183. Memorandum of Conversation1
- President’s Meeting with King Khalid
- Saudi Arabia
- King Khalid
- Crown Prince Fahd
- Prince Abdullah
- Prince Sultan
- Foreign Minister Saud
- Dr. Rashad Pharaon
- Ambassador Alireza
- United States
- The President
- Secretary of State Vance
- Zbigniew Brzezinski, Assistant to the President for National Security Affairs
- Ambassador John West
- Assistant Secretary of State Atherton
- Anthony Lake, Department of State
- Hamilton Jordan, White House
- Gary Sick, NSC Staff (notetaker)
- Isa Sabbagh (interpreter)
(The first few minutes of the meeting were devoted to a series of photo opportunities lasting until 5:43 p.m.)
The King began the discussions saying that he would have liked the opportunity to show the President the land of Saudi Arabia, its farming and its people. It was a great pleasure for him to say that the President is welcome in Saudi Arabia and his visit here is certainly no chore. It is a great pleasure. The Middle East problems are so complicated and the Communist threat is so great that talks are essential. Solutions of the Middle East problem will not come from relying solely on Egypt or solely on Israel. Neither of these countries can create a solution by themselves. The King sincerely hoped that a solution could come about by U.S. hand and that the Communists not have a hand in it. As the President knows, if the United States would not lend its support to Sadat’s serious efforts or if the United States should leave him in the lurch, then the Communist danger would be increased so much [Page 909] more. The reputation and the prestige of the United States are extremely important and the King would not want to have the prestige of the United States lowered, or God forbid, eliminated.
Referring to the Horn of Africa, the King stated that he did not want to see the situation go to the point of no return and leave the area open to increased Communist infiltration. With regard to Syria, it had been moving along well, but in view of what has happened, it is no longer moving along. The King was aware of the enticements which wealthy nations such as Libya could offer to Syria, which might in fact draw Syria in that direction.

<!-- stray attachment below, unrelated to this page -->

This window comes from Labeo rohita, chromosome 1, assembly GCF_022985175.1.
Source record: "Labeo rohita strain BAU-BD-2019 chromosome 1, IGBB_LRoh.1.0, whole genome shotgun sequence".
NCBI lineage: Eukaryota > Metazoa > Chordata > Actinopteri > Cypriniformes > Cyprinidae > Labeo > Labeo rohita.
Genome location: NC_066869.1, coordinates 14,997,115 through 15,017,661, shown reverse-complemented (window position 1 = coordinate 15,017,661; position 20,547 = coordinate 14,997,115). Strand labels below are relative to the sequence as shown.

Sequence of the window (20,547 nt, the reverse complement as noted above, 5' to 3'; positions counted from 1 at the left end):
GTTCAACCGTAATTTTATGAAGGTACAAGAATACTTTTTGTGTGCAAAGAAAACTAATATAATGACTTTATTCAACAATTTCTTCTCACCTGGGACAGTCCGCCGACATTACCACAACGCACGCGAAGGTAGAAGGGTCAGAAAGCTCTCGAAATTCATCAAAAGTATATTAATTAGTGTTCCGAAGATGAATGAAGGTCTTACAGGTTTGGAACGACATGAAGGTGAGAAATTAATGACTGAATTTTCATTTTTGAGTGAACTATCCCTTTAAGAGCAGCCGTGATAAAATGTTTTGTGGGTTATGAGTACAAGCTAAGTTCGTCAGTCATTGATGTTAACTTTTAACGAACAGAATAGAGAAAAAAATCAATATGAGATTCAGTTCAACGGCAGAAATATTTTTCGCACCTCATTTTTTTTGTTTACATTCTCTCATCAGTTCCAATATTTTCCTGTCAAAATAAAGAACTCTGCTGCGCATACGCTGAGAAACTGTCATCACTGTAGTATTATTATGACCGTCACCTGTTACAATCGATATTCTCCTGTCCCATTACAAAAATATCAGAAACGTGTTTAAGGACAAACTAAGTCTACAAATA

The President responded that he was happy to have friends such as Saudi Arabia, and he hoped that our efforts might move along the same path. The differences in the Middle East have been long-standing, and during his first year in office he had devoted a maximum effort to bringing peace. There was a tendency to overestimate U.S. influence. It exists only so long as the parties have confidence in us.
The President felt that proposals we had made to Crown Prince Fahd and Foreign Minister Saud some months ago still offer a good basis for a solution to the Middle East problem.2 The U.S. realizes that it is not appropriate for us to impose solutions on others. The parties must accept the solution of their own free will.
There are several basic principles which should govern the Middle East negotiations. First, the UN Security Council Resolutions 242 and 338 must prevail. Secondly, the Israelis should withdraw from occupied territories. And third, the peoples of the West Bank and Gaza should have a voice in their own self-determination. We feel that President Sadat and his initiatives have shown great courage, and we want the world to know that he has our complete backing.
The President thanked King Khalid for his graciousness in agreeing to let him leave early enough the following morning to permit him to meet with Sadat and demonstrate the strength of our support. The President felt that it would have been better if President Sadat had notified Saudi Arabia, King Hussein and others before his visit to Jerusalem. (King Khalid interjected at that point “That’s it.”) If he had notified in advance, the various parties could have coordinated with him. (At that point King Khalid interrupted to say that he was interested to hear the President make that statement since everyone was accusing the United States of having engineered the entire thing.) The President continued that now that President Sadat has taken this momentous step, it is necessary to give him support.[Page 910]
The President noted that he had met with the Shah of Iran and King Hussein in Tehran.3 And the further talks today would give him an opportunity to propose a unified proposal with regard to the future. He noted that in 12 days Secretary Vance would be with the Foreign Ministers of Egypt and Israel in Jerusalem. The President hoped that the Secretary’s voice will represent what Saudi Arabia wants to say as well as ourselves.